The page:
New York has many municipally owned and operated hospitals and medical facilities. While such facilities are not immune to medical malpractice claims, they are subject to different rules. In a recent New York opinion, a court explained the requirements for pursuing medical malpractice claims against a municipality in a case arising out of a negligently performed surgery. If you were hurt due to surgical errors, you should consult a trusted Syracuse surgical malpractice attorney to evaluate your rights.
The Plaintiff’s Claims
It is reported that in April 2016, the plaintiff underwent a surgical procedure to remove her thymus gland at the defendant hospital, which was a public corporation. In August 2016, the plaintiff reported to the defendant’s emergency room with complaints of shortness of breath and other symptoms. She was evaluated as having an elevated right hemidiaphragm and discharged. She visited another emergency room in November 2016 with similar symptoms and received the same diagnosis. Then, in January 2017, she was diagnosed with paralysis of the right hemidiaphragm due to the removal of her right phrenic nerve during her surgery.
It is alleged that in March 2017, the plaintiff served the defendant a petition asking to serve late notice of a claim. The petition alleged the defendant’s failure to obtain the plaintiff’s informed consent and medical malpractice caused the plaintiff’s harm. The court denied the plaintiff’s petition, and she appealed.
Pursuing Medical Malpractice Claims Against a Public Corporation
In evaluating whether to grant a plaintiff leave to serve late notice of a claim, a court must assess all pertinent factors. These include whether the public corporation had actual knowledge of the facts out of which the claim arose within 90 days of when they occurred, whether the delay in filing the claim significantly prejudiced the public corporation in defending the claim, and whether the plaintiff offered a reasonable excuse for failing to provide the public corporation with timely notice of the claim.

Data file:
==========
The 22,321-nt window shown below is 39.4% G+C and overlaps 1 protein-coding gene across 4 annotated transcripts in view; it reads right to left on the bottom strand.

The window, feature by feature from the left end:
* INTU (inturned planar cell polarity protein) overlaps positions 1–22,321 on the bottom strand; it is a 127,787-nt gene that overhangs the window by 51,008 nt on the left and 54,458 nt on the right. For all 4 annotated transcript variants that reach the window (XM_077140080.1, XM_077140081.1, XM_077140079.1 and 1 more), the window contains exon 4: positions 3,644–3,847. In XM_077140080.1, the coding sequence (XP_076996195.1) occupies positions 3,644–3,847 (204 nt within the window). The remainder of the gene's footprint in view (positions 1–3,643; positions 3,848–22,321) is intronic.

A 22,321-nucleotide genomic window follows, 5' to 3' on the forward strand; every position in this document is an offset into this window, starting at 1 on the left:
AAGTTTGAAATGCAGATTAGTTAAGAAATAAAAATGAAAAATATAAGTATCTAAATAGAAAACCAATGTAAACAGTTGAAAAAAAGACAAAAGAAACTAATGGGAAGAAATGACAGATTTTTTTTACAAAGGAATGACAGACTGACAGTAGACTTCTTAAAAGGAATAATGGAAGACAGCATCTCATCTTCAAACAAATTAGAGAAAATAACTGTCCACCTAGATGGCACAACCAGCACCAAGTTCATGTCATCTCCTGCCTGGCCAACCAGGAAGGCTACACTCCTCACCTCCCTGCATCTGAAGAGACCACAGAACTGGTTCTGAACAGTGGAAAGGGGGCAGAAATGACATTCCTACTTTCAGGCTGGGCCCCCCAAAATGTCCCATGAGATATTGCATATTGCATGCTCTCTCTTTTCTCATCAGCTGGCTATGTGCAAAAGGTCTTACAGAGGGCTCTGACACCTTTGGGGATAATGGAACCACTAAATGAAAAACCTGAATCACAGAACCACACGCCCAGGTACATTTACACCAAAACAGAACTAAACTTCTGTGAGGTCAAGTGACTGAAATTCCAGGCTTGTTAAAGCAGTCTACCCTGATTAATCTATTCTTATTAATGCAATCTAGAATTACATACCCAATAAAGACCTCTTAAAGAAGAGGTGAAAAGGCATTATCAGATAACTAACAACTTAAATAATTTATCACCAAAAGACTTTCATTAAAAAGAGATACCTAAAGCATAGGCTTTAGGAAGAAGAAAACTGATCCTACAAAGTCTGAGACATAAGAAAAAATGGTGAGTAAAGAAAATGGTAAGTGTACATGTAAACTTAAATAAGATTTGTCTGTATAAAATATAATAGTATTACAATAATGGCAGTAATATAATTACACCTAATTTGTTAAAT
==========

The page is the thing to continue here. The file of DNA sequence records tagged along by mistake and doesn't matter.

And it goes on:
Trial courts have the sole discretion as to whether to grant leave to file a late notice of claim. In the subject case, the appellate court noted that the plaintiff did not demonstrate that the defendant had actual knowledge of the key facts surrounding her claim within 90 days of when the claim arose, stating that the mere possession of medical records was insufficient to establish notice. Further, the court found that the plaintiff did not establish that the defendant was not prejudiced by her delay. As such, the appellate court affirmed the trial court ruling.
Meet with a Skillful Syracuse Attorney
When people undergo surgery, they expect the doctors performing their procedures to undertake their tasks in a thorough and competent manner, but unfortunately, some surgeons provide patients with negligent care. If you suffered harm because of surgical malpractice, you could be owed significant damages, and you should meet with a lawyer. At DeFrancisco & Falgiatano, LLP Personal Injury Lawyers, our skillful medical malpractice attorneys can advise you of your potential claims and help you to pursue any compensation you may be owed. You can reach us via our online form or at 315-479-9000 to set up a conference.